First, if people really were interested in being able to travel to and from work during daylight, they would set the middle of their workday at noon, when the sun is at its highest position. Customary office hours would then be from eight to four instead of from nine to five. This ensures a maximum number of days during the year of being able to travel both to and from work during daylight, without any need for Daylight Saving Time. In fact, in all but the most northern and southern countries people would be able to travel to and from work in daylight all year long.

Second, if people wish to make more use of daylight they are free to do so by getting up as soon as the sun rises and shifting some of their spare time after work to before work. If people also prefer to do their work at the start of the day, they can work from five in the morning until one in the afternoon. Then people could get up at four in the morning and go to bed at eight in the evening all year long. This schedule maximizes the amount of daylight one uses during any part of the year, without any need for Daylight Saving Time.

Third, if people really do prefer a different work schedule in summer than in winter, they are free to agree on a shift of work schedule during the summer, without any need for Daylight Saving Time. It makes no sense to try to impose the same shift on everybody, as everybody will have different preferences. Some will not want any shift. Some will want to shift their schedules one hour in summer, some two hours. There is no reason for all office hours to be the same, as long as there is enough overlap to make communication possible. It is becoming more and more desirable that different companies have different office hours anyway, to help solve traffic congestion.

Fourth, if people prefer to get up and go to work as soon as it gets light then they would have to gradually change their work schedule during the year. For example, in relatively northern cities like Berlin and London, it's light from about eight until four in mid-winter and from four until eight in mid-summer. If one wishes to get up at sunrise, one hour before starting work, then work hours should gradually shift from nine to five in the winter to five to one in the summer. That's a gradual shift of four hours, so it makes no sense to have a single one hour shift related to Daylight Saving Time.

Fifth, if the reason for Daylight Saving Time is to have more light after work for outdoor activities, the clock shift is exactly backwards. In the summer we already have lots of daylight after work. It is in winter that we are most lacking in daylight after work. So with this reasoning there's more basis for moving the clock forward an hour in winter than in summer. In summer we'll do best working from five in the morning until one in the afternoon and going to bed at eight in the evening. If it's light from four in the morning until eight in the evening, we'll spend all of our day, both work and spare time, in the light. But in winter, in places where it's only light from eight in the morning until four in the afternoon, we might rather work from one at night until nine in the morning and go to bed at four in the afternoon. Then we'd be working mostly in the dark, but at least all our spare time would be in the light. If we want to achieve this by changing the clock rather than changing our schedule, we would have to move the clock forward four hours in winter, rather than moving it forward one hour in summer.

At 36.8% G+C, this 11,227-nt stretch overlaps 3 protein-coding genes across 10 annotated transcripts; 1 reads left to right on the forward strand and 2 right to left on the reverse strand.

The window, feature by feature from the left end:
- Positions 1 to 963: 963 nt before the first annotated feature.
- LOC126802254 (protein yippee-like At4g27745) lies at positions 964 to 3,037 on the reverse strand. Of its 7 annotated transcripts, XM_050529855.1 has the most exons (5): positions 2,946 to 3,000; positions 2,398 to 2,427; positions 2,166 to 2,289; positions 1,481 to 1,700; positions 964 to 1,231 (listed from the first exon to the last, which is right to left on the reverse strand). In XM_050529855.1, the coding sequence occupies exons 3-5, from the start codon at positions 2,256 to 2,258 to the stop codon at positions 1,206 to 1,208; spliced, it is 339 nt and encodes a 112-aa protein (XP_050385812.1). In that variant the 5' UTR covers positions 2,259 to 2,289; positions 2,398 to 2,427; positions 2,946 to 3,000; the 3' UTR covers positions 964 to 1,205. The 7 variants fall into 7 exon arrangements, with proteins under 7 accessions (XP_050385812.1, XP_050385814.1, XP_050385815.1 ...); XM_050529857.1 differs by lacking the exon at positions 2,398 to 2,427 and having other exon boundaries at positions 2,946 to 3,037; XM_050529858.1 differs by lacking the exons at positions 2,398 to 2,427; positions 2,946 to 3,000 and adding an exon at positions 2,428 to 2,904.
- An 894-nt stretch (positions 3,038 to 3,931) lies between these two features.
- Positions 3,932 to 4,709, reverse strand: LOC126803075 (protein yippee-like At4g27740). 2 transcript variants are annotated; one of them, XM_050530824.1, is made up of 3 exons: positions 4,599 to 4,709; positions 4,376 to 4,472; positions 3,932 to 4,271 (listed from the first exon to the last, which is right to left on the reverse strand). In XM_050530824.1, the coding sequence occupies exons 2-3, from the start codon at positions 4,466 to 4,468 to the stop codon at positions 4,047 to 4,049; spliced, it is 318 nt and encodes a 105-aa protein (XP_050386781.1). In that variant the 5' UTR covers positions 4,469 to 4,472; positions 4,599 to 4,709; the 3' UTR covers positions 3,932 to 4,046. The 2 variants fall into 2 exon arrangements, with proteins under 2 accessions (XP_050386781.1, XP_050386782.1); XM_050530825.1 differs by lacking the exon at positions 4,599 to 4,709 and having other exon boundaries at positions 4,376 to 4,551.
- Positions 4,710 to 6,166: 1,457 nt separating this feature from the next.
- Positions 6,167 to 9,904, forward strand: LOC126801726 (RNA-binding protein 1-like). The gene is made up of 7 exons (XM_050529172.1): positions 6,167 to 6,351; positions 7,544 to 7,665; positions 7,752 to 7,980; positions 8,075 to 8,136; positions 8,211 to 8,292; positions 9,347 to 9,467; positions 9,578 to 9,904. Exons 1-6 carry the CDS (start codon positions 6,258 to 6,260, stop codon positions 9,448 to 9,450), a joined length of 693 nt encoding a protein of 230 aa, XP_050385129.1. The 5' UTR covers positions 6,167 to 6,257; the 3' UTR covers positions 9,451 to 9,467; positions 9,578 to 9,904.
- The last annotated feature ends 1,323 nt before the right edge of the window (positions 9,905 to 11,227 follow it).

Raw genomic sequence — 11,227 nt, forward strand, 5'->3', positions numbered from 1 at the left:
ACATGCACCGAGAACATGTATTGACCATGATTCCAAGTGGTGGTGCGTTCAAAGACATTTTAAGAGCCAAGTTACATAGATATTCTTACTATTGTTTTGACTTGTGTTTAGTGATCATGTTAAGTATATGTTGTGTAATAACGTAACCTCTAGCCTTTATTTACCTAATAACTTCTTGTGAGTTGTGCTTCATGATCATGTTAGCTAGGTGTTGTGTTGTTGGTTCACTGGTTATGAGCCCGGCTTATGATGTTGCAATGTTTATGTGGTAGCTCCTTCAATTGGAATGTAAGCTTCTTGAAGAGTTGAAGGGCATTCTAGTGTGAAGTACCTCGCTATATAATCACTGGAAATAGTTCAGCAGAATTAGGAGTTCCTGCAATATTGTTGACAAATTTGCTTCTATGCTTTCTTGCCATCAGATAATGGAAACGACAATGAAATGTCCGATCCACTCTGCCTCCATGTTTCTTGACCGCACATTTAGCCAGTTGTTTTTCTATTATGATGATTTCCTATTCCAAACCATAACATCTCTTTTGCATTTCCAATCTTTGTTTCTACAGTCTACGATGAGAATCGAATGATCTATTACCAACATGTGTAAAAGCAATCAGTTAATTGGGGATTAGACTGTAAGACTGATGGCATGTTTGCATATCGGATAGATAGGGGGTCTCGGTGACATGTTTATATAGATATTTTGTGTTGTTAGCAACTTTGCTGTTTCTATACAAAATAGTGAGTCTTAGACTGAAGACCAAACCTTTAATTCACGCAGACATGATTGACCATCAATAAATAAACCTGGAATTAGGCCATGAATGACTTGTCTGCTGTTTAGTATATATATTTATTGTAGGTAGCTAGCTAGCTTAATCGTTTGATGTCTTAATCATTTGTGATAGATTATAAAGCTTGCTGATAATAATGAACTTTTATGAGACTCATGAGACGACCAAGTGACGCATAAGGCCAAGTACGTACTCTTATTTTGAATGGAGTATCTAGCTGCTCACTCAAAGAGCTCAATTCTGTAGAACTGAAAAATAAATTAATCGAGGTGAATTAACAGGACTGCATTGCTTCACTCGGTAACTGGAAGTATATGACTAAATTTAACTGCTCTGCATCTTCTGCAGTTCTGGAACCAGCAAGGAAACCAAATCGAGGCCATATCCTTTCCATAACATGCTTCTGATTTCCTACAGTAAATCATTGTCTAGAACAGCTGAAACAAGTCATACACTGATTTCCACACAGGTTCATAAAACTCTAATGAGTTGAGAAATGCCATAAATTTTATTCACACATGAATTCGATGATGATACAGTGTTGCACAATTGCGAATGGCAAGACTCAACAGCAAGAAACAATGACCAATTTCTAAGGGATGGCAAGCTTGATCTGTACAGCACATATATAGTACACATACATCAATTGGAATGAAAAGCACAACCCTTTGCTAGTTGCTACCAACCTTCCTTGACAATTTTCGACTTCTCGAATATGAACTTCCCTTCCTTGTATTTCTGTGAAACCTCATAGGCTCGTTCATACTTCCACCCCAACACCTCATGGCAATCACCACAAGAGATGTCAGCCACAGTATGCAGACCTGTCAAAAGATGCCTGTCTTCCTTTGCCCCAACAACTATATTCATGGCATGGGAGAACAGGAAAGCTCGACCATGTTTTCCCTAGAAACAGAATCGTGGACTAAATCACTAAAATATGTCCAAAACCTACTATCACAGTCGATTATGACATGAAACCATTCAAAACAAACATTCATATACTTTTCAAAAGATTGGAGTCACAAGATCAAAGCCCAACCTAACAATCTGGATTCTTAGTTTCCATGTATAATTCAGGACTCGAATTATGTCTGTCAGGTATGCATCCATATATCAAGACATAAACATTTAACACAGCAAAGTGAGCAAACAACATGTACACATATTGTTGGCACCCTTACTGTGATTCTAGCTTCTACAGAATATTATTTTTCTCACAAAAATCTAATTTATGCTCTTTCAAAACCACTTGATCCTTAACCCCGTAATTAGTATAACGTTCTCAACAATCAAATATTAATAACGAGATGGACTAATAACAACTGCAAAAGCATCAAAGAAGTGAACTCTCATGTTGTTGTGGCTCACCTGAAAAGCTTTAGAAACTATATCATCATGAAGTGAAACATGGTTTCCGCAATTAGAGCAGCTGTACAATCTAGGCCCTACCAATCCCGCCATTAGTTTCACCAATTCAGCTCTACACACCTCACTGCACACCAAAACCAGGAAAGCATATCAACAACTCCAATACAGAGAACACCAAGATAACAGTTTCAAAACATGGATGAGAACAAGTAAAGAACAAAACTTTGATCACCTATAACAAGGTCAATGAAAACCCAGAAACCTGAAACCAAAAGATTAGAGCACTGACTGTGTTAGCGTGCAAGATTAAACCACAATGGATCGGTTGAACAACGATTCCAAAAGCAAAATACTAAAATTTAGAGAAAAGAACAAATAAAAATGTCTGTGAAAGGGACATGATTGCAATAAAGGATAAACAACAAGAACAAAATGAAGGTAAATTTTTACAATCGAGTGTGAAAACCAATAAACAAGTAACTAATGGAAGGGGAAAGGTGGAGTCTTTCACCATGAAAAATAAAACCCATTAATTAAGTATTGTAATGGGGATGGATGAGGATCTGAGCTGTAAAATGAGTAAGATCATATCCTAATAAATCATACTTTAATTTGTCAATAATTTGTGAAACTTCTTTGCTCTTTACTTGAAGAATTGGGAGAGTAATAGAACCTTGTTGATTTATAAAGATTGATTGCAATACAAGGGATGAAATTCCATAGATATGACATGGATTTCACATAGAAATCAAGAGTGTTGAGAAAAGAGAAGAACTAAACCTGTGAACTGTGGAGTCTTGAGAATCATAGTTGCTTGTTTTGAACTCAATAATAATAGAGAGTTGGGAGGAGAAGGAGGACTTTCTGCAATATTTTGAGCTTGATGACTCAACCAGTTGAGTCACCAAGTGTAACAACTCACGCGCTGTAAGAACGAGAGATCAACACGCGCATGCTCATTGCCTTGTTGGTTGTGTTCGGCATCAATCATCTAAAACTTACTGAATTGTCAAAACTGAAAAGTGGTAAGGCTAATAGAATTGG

While there are no advantages to Daylight Saving Time, there are plenty of disadvantages. Most importantly, we lose our natural sense of the meaning of time. It used to be the case that noon meant that the sun is (approximately) at its highest point. With Daylight Saving Time that is no longer the case. We suffer the inconvenience of having to change ever more clock-containing electronic devices twice a year (watches, VCRs, mobile phones, microwaves, stereo, etc.). Some people suffer from jetlag because of the clock change. One study found an 8 percent increase in traffic accidents on the Monday after clocks are moved forward. And webmasters have trouble interpreting hourly website statistics twice a year, when the day contains 23 or 25 hours instead of 24.

Apparently, for whatever reason, people like to be awake in the evening when it's already dark. This has become possible because of the invention of the electric light in the 19th century. Daylight Saving Time is a failed attempt by the 20th century regulatory state to undue the advantages of that modern technology, for people's own good. It's time to put an end to it.

Henry Sturman is a writer based in The Hague. He also runs a company that develops websites, software and database applications.